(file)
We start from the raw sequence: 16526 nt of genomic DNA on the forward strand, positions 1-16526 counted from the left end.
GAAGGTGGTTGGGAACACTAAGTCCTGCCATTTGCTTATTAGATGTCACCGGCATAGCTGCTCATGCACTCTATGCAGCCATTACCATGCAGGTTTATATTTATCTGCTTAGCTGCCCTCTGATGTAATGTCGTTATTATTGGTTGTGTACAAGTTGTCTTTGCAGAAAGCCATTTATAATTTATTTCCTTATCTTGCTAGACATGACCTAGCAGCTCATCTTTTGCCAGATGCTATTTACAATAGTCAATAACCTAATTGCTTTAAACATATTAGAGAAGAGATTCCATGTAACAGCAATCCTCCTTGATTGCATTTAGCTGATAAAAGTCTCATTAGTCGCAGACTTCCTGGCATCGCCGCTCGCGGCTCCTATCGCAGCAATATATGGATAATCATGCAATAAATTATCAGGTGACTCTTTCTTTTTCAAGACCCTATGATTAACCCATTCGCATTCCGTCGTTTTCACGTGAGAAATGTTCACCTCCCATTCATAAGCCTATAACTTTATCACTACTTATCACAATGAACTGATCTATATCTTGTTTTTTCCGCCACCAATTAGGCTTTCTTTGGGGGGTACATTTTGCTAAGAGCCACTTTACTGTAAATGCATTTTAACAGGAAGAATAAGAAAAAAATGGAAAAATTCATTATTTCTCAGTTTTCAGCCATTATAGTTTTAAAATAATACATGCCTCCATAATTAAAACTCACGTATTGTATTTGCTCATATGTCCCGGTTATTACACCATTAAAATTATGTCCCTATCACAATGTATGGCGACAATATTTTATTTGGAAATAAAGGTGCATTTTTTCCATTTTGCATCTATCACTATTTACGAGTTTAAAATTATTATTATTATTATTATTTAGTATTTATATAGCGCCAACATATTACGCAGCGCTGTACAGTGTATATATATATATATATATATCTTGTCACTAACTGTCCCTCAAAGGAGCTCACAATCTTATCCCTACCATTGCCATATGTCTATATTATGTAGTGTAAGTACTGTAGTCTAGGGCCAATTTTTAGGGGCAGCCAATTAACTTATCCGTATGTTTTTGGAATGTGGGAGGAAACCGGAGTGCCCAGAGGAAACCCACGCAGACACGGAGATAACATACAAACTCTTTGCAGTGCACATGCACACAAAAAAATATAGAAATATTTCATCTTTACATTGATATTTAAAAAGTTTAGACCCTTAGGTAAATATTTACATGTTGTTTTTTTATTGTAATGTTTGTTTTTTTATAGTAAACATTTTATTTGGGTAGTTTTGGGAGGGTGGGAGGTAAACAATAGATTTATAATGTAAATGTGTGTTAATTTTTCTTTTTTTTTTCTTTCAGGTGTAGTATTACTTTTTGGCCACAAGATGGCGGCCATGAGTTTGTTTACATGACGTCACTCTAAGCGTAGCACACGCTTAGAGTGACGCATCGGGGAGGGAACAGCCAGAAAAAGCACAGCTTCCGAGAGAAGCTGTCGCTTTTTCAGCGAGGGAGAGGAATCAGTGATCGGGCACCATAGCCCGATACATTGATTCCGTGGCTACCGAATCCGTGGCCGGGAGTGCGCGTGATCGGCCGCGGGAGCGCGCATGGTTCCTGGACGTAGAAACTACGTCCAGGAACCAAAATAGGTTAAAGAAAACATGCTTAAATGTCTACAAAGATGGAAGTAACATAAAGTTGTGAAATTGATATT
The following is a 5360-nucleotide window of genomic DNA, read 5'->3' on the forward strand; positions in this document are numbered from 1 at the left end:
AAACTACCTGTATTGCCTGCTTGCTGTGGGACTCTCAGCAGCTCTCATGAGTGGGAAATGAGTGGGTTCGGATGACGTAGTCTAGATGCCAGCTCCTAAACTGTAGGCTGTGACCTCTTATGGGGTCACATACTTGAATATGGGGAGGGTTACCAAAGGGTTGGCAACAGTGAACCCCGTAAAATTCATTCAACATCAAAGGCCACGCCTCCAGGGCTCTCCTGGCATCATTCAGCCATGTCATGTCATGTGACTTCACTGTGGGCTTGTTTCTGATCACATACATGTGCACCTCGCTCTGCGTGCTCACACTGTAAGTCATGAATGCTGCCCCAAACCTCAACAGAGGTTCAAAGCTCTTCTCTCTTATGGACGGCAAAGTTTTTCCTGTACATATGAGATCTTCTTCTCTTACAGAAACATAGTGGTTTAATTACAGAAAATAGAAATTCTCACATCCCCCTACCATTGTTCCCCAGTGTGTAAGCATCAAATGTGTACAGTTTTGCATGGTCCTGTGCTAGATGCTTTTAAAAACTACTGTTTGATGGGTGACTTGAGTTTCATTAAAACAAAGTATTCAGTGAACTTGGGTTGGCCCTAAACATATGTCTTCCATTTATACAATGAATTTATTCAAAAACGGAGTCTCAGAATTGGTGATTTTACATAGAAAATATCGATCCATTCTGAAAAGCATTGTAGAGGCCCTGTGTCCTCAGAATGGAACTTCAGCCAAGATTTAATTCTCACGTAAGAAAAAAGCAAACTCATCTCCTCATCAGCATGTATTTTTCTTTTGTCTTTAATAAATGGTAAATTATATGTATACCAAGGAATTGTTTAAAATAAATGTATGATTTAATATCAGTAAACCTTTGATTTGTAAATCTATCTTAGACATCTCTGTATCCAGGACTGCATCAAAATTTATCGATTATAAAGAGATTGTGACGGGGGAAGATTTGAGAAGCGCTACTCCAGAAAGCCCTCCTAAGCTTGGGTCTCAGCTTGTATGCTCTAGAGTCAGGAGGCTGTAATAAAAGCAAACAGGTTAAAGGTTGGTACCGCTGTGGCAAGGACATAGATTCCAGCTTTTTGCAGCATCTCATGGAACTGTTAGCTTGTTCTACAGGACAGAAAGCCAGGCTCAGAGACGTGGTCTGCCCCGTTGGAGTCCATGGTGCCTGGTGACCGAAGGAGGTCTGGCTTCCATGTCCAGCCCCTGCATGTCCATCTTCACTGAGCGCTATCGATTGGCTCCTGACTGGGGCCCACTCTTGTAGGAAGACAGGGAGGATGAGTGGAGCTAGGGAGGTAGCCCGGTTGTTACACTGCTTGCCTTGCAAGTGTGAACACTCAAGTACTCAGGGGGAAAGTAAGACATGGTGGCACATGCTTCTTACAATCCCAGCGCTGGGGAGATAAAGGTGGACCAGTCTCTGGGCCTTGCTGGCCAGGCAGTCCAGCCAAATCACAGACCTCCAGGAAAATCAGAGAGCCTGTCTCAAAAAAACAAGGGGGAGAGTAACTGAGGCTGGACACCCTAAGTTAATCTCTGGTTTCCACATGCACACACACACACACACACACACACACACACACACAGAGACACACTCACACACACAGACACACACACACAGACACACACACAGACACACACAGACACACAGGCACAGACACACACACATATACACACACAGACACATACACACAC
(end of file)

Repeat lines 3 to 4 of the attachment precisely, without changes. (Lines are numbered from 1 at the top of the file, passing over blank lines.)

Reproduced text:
The following is a 5360-nucleotide window of genomic DNA, read 5'->3' on the forward strand; positions in this document are numbered from 1 at the left end:
AAACTACCTGTATTGCCTGCTTGCTGTGGGACTCTCAGCAGCTCTCATGAGTGGGAAATGAGTGGGTTCGGATGACGTAGTCTAGATGCCAGCTCCTAAACTGTAGGCTGTGACCTCTTATGGGGTCACATACTTGAATATGGGGAGGGTTACCAAAGGGTTGGCAACAGTGAACCCCGTAAAATTCATTCAACATCAAAGGCCACGCCTCCAGGGCTCTCCTGGCATCATTCAGCCATGTCATGTCATGTGACTTCACTGTGGGCTTGTTTCTGATCACATACATGTGCACCTCGCTCTGCGTGCTCACACTGTAAGTCATGAATGCTGCCCCAAACCTCAACAGAGGTTCAAAGCTCTTCTCTCTTATGGACGGCAAAGTTTTTCCTGTACATATGAGATCTTCTTCTCTTACAGAAACATAGTGGTTTAATTACAGAAAATAGAAATTCTCACATCCCCCTACCATTGTTCCCCAGTGTGTAAGCATCAAATGTGTACAGTTTTGCATGGTCCTGTGCTAGATGCTTTTAAAAACTACTGTTTGATGGGTGACTTGAGTTTCATTAAAACAAAGTATTCAGTGAACTTGGGTTGGCCCTAAACATATGTCTTCCATTTATACAATGAATTTATTCAAAAACGGAGTCTCAGAATTGGTGATTTTACATAGAAAATATCGATCCATTCTGAAAAGCATTGTAGAGGCCCTGTGTCCTCAGAATGGAACTTCAGCCAAGATTTAATTCTCACGTAAGAAAAAAGCAAACTCATCTCCTCATCAGCATGTATTTTTCTTTTGTCTTTAATAAATGGTAAATTATATGTATACCAAGGAATTGTTTAAAATAAATGTATGATTTAATATCAGTAAACCTTTGATTTGTAAATCTATCTTAGACATCTCTGTATCCAGGACTGCATCAAAATTTATCGATTATAAAGAGATTGTGACGGGGGAAGATTTGAGAAGCGCTACTCCAGAAAGCCCTCCTAAGCTTGGGTCTCAGCTTGTATGCTCTAGAGTCAGGAGGCTGTAATAAAAGCAAACAGGTTAAAGGTTGGTACCGCTGTGGCAAGGACATAGATTCCAGCTTTTTGCAGCATCTCATGGAACTGTTAGCTTGTTCTACAGGACAGAAAGCCAGGCTCAGAGACGTGGTCTGCCCCGTTGGAGTCCATGGTGCCTGGTGACCGAAGGAGGTCTGGCTTCCATGTCCAGCCCCTGCATGTCCATCTTCACTGAGCGCTATCGATTGGCTCCTGACTGGGGCCCACTCTTGTAGGAAGACAGGGAGGATGAGTGGAGCTAGGGAGGTAGCCCGGTTGTTACACTGCTTGCCTTGCAAGTGTGAACACTCAAGTACTCAGGGGGAAAGTAAGACATGGTGGCACATGCTTCTTACAATCCCAGCGCTGGGGAGATAAAGGTGGACCAGTCTCTGGGCCTTGCTGGCCAGGCAGTCCAGCCAAATCACAGACCTCCAGGAAAATCAGAGAGCCTGTCTCAAAAAAACAAGGGGGAGAGTAACTGAGGCTGGACACCCTAAGTTAATCTCTGGTTTCCACATGCACACACACACACACACACACACACACACACACACAGAGACACACTCACACACACAGACACACACACACAGACACACACACAGACACACACAGACACACAGGCACAGACACACACACATATACACACACAGACACATACACACAC